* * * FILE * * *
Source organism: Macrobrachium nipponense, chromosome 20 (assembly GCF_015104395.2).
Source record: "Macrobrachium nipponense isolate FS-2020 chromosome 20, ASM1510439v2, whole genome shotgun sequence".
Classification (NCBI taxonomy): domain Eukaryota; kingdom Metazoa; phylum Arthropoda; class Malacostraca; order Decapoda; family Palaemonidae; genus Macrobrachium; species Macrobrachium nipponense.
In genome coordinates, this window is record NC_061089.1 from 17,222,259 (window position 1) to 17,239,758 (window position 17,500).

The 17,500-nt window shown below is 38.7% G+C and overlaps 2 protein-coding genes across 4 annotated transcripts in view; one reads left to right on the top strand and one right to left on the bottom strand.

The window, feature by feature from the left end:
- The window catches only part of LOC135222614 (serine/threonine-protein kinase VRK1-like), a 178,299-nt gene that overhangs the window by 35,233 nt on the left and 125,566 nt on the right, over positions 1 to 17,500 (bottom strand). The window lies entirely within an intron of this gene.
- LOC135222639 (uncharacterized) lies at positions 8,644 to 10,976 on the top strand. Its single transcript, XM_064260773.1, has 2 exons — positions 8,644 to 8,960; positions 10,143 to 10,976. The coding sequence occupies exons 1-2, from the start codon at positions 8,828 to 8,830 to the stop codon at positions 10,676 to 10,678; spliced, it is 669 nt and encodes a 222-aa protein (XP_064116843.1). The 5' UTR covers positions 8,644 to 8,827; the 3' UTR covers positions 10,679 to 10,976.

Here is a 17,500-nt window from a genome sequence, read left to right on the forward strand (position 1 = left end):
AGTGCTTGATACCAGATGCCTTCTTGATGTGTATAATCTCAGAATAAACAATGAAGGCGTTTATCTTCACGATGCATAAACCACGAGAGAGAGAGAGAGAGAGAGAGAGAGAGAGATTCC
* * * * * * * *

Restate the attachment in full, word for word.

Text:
Source organism: Macrobrachium nipponense, chromosome 20 (assembly GCF_015104395.2).
Source record: "Macrobrachium nipponense isolate FS-2020 chromosome 20, ASM1510439v2, whole genome shotgun sequence".
Classification (NCBI taxonomy): domain Eukaryota; kingdom Metazoa; phylum Arthropoda; class Malacostraca; order Decapoda; family Palaemonidae; genus Macrobrachium; species Macrobrachium nipponense.
In genome coordinates, this window is record NC_061089.1 from 17,222,259 (window position 1) to 17,239,758 (window position 17,500).

The 17,500-nt window shown below is 38.7% G+C and overlaps 2 protein-coding genes across 4 annotated transcripts in view; one reads left to right on the top strand and one right to left on the bottom strand.

The window, feature by feature from the left end:
- The window catches only part of LOC135222614 (serine/threonine-protein kinase VRK1-like), a 178,299-nt gene that overhangs the window by 35,233 nt on the left and 125,566 nt on the right, over positions 1 to 17,500 (bottom strand). The window lies entirely within an intron of this gene.
- LOC135222639 (uncharacterized) lies at positions 8,644 to 10,976 on the top strand. Its single transcript, XM_064260773.1, has 2 exons — positions 8,644 to 8,960; positions 10,143 to 10,976. The coding sequence occupies exons 1-2, from the start codon at positions 8,828 to 8,830 to the stop codon at positions 10,676 to 10,678; spliced, it is 669 nt and encodes a 222-aa protein (XP_064116843.1). The 5' UTR covers positions 8,644 to 8,827; the 3' UTR covers positions 10,679 to 10,976.

Here is a 17,500-nt window from a genome sequence, read left to right on the forward strand (position 1 = left end):
AGTGCTTGATACCAGATGCCTTCTTGATGTGTATAATCTCAGAATAAACAATGAAGGCGTTTATCTTCACGATGCATAAACCACGAGAGAGAGAGAGAGAGAGAGAGAGAGAGAGATTCC